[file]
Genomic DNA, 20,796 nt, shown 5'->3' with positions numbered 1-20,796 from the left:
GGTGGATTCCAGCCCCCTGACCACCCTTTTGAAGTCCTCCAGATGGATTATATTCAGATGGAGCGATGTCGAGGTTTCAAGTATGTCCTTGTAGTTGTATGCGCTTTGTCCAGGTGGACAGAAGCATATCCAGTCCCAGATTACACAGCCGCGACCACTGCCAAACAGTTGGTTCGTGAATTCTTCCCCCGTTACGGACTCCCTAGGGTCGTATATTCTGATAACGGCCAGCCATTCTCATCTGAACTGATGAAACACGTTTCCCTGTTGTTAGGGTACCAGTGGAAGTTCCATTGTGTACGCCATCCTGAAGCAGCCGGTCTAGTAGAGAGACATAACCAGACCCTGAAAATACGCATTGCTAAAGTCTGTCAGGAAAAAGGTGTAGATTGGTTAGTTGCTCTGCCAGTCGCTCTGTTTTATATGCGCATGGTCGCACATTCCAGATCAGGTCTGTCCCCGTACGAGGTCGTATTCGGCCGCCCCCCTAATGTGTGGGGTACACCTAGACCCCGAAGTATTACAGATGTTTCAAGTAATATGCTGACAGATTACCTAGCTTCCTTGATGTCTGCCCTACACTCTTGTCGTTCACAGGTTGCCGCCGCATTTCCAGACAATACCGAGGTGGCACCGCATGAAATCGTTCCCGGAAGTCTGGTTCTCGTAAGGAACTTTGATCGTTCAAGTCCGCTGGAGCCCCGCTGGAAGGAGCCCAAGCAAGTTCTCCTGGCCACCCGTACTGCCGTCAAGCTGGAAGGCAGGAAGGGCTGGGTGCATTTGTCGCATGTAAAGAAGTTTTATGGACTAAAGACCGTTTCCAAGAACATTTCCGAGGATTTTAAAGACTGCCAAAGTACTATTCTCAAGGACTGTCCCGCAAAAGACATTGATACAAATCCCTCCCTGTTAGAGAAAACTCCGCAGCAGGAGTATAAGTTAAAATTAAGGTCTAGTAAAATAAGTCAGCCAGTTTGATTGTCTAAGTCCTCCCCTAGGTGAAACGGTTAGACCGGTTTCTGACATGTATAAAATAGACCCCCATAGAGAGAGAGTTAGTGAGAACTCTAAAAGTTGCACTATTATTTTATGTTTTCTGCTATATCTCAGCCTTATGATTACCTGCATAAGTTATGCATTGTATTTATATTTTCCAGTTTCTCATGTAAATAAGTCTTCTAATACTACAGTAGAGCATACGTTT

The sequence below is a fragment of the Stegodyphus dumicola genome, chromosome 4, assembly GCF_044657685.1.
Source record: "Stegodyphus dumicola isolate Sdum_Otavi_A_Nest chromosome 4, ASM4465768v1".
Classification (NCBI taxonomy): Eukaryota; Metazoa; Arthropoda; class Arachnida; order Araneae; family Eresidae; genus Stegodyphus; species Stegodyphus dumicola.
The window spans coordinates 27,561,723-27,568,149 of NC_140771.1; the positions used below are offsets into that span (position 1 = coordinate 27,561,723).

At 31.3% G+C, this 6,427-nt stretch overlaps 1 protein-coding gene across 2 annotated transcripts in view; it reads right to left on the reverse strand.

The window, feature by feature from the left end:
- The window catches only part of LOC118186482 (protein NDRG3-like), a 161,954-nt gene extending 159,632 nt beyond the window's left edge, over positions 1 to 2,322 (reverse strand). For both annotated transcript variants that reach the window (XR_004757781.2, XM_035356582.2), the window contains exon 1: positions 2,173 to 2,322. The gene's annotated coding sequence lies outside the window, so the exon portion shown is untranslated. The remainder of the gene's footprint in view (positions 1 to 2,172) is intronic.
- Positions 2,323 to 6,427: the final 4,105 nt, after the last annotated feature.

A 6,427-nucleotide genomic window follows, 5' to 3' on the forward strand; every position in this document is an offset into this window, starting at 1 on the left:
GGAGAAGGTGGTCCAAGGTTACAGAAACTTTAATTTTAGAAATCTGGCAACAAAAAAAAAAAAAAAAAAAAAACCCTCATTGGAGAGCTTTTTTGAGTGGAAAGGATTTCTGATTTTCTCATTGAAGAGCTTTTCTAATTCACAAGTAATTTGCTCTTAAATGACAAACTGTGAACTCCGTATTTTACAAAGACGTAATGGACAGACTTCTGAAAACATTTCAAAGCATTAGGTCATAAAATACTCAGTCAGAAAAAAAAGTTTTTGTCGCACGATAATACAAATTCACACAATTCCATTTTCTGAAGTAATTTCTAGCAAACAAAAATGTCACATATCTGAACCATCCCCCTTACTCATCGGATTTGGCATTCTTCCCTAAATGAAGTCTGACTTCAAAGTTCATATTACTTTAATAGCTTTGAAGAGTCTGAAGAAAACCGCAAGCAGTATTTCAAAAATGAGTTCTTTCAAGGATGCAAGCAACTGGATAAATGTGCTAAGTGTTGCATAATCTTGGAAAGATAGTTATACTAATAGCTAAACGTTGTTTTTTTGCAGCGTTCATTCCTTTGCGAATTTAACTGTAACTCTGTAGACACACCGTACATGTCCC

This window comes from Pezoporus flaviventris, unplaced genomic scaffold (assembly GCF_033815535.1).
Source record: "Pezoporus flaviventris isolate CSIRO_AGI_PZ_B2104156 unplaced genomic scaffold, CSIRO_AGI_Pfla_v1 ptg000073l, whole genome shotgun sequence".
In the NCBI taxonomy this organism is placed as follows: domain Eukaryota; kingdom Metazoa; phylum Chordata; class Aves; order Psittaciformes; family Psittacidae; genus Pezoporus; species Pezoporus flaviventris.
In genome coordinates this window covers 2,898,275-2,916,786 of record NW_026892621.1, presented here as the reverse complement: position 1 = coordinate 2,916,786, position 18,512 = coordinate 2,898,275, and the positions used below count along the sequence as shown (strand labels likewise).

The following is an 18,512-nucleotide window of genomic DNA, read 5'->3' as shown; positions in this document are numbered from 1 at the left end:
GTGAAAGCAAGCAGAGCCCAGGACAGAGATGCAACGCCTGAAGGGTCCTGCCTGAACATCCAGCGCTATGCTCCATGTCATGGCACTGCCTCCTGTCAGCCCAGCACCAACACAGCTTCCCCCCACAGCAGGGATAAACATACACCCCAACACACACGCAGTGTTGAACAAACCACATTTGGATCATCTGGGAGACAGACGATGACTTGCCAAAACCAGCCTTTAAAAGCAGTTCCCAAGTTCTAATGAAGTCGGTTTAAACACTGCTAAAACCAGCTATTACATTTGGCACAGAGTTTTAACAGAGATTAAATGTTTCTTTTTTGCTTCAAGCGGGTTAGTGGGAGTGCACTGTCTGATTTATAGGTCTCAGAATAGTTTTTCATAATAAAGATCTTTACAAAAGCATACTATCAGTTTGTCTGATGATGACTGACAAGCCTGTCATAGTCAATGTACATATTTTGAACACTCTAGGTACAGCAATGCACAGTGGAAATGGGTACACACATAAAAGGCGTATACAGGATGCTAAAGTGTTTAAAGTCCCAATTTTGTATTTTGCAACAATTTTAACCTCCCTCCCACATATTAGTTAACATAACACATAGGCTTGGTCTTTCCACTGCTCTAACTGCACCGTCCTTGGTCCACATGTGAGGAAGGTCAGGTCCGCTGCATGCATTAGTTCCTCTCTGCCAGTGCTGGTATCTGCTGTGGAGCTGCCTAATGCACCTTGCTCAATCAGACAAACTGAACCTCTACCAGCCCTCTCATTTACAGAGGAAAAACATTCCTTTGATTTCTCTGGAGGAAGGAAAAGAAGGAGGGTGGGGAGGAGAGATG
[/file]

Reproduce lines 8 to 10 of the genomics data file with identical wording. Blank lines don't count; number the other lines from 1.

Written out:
The window, feature by feature from the left end:
- The window catches only part of LOC118186482 (protein NDRG3-like), a 161,954-nt gene extending 159,632 nt beyond the window's left edge, over positions 1 to 2,322 (reverse strand). For both annotated transcript variants that reach the window (XR_004757781.2, XM_035356582.2), the window contains exon 1: positions 2,173 to 2,322. The gene's annotated coding sequence lies outside the window, so the exon portion shown is untranslated. The remainder of the gene's footprint in view (positions 1 to 2,172) is intronic.
- Positions 2,323 to 6,427: the final 4,105 nt, after the last annotated feature.